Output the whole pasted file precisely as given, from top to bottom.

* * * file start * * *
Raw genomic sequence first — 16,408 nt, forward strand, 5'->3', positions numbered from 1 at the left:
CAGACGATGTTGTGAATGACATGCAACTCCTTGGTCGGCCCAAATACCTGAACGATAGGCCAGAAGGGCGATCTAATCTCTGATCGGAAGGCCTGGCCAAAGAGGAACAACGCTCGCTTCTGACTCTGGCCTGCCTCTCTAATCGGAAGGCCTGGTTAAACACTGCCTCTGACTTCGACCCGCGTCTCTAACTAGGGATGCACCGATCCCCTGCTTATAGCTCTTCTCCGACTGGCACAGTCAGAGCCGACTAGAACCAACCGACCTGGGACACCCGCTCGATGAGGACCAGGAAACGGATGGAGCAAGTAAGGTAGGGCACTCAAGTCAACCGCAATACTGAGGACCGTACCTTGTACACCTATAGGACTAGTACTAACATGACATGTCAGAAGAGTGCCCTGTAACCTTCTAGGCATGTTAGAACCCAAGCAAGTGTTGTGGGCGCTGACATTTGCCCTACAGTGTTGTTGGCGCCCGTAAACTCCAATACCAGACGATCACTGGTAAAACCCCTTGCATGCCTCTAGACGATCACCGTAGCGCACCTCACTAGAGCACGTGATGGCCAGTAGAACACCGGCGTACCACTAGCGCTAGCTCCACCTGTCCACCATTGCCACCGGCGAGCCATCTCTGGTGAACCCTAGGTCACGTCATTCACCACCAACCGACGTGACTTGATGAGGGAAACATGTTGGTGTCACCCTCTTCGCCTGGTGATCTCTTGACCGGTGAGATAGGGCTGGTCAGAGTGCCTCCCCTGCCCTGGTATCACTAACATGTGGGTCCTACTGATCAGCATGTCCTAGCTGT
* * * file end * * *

Raw genomic sequence first — 16,408 nt, forward strand, 5'->3', positions numbered from 1 at the left:
CAGACGATGTTGTGAATGACATGCAACTCCTTGGTCGGCCCAAATACCTGAACGATAGGCCAGAAGGGCGATCTAATCTCTGATCGGAAGGCCTGGCCAAAGAGGAACAACGCTCGCTTCTGACTCTGGCCTGCCTCTCTAATCGGAAGGCCTGGTTAAACACTGCCTCTGACTTCGACCCGCGTCTCTAACTAGGGATGCACCGATCCCCTGCTTATAGCTCTTCTCCGACTGGCACAGTCAGAGCCGACTAGAACCAACCGACCTGGGACACCCGCTCGATGAGGACCAGGAAACGGATGGAGCAAGTAAGGTAGGGCACTCAAGTCAACCGCAATACTGAGGACCGTACCTTGTACACCTATAGGACTAGTACTAACATGACATGTCAGAAGAGTGCCCTGTAACCTTCTAGGCATGTTAGAACCCAAGCAAGTGTTGTGGGCGCTGACATTTGCCCTACAGTGTTGTTGGCGCCCGTAAACTCCAATACCAGACGATCACTGGTAAAACCCCTTGCATGCCTCTAGACGATCACCGTAGCGCACCTCACTAGAGCACGTGATGGCCAGTAGAACACCGGCGTACCACTAGCGCTAGCTCCACCTGTCCACCATTGCCACCGGCGAGCCATCTCTGGTGAACCCTAGGTCACGTCATTCACCACCAACCGACGTGACTTGATGAGGGAAACATGTTGGTGTCACCCTCTTCGCCTGGTGATCTCTTGACCGGTGAGATAGGGCTGGTCAGAGTGCCTCCCCTGCCCTGGTATCACTAACATGTGGGTCCTACTGATCAGCATGTCCTAGCTGT